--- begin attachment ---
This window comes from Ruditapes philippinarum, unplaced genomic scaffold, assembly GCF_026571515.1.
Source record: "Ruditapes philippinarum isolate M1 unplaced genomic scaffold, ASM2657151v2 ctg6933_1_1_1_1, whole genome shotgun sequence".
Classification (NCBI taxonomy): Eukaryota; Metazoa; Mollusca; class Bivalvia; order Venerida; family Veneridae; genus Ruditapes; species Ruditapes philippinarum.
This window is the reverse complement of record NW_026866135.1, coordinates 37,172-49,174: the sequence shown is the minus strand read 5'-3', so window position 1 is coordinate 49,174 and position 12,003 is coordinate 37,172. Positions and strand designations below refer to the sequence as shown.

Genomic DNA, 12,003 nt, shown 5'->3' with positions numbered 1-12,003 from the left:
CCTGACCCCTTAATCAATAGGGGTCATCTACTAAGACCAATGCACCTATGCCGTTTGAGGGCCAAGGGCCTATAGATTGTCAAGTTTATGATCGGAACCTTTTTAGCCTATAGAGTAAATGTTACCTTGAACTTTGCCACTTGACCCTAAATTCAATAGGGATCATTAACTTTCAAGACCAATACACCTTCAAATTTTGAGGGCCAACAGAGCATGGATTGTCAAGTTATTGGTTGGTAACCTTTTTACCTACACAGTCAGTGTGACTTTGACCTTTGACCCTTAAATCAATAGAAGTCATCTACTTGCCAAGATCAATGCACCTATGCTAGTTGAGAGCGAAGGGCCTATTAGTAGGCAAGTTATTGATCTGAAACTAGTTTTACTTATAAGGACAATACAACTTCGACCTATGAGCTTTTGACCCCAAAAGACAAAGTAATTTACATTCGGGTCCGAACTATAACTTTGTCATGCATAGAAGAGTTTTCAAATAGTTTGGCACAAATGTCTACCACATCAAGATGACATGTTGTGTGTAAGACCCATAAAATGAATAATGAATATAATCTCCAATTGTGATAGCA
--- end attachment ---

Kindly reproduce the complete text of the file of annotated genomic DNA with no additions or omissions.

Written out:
This window comes from Ruditapes philippinarum, unplaced genomic scaffold, assembly GCF_026571515.1.
Source record: "Ruditapes philippinarum isolate M1 unplaced genomic scaffold, ASM2657151v2 ctg6933_1_1_1_1, whole genome shotgun sequence".
Classification (NCBI taxonomy): Eukaryota; Metazoa; Mollusca; class Bivalvia; order Venerida; family Veneridae; genus Ruditapes; species Ruditapes philippinarum.
This window is the reverse complement of record NW_026866135.1, coordinates 37,172-49,174: the sequence shown is the minus strand read 5'-3', so window position 1 is coordinate 49,174 and position 12,003 is coordinate 37,172. Positions and strand designations below refer to the sequence as shown.

Genomic DNA, 12,003 nt, shown 5'->3' with positions numbered 1-12,003 from the left:
CCTGACCCCTTAATCAATAGGGGTCATCTACTAAGACCAATGCACCTATGCCGTTTGAGGGCCAAGGGCCTATAGATTGTCAAGTTTATGATCGGAACCTTTTTAGCCTATAGAGTAAATGTTACCTTGAACTTTGCCACTTGACCCTAAATTCAATAGGGATCATTAACTTTCAAGACCAATACACCTTCAAATTTTGAGGGCCAACAGAGCATGGATTGTCAAGTTATTGGTTGGTAACCTTTTTACCTACACAGTCAGTGTGACTTTGACCTTTGACCCTTAAATCAATAGAAGTCATCTACTTGCCAAGATCAATGCACCTATGCTAGTTGAGAGCGAAGGGCCTATTAGTAGGCAAGTTATTGATCTGAAACTAGTTTTACTTATAAGGACAATACAACTTCGACCTATGAGCTTTTGACCCCAAAAGACAAAGTAATTTACATTCGGGTCCGAACTATAACTTTGTCATGCATAGAAGAGTTTTCAAATAGTTTGGCACAAATGTCTACCACATCAAGATGACATGTTGTGTGTAAGACCCATAAAATGAATAATGAATATAATCTCCAATTGTGATAGCA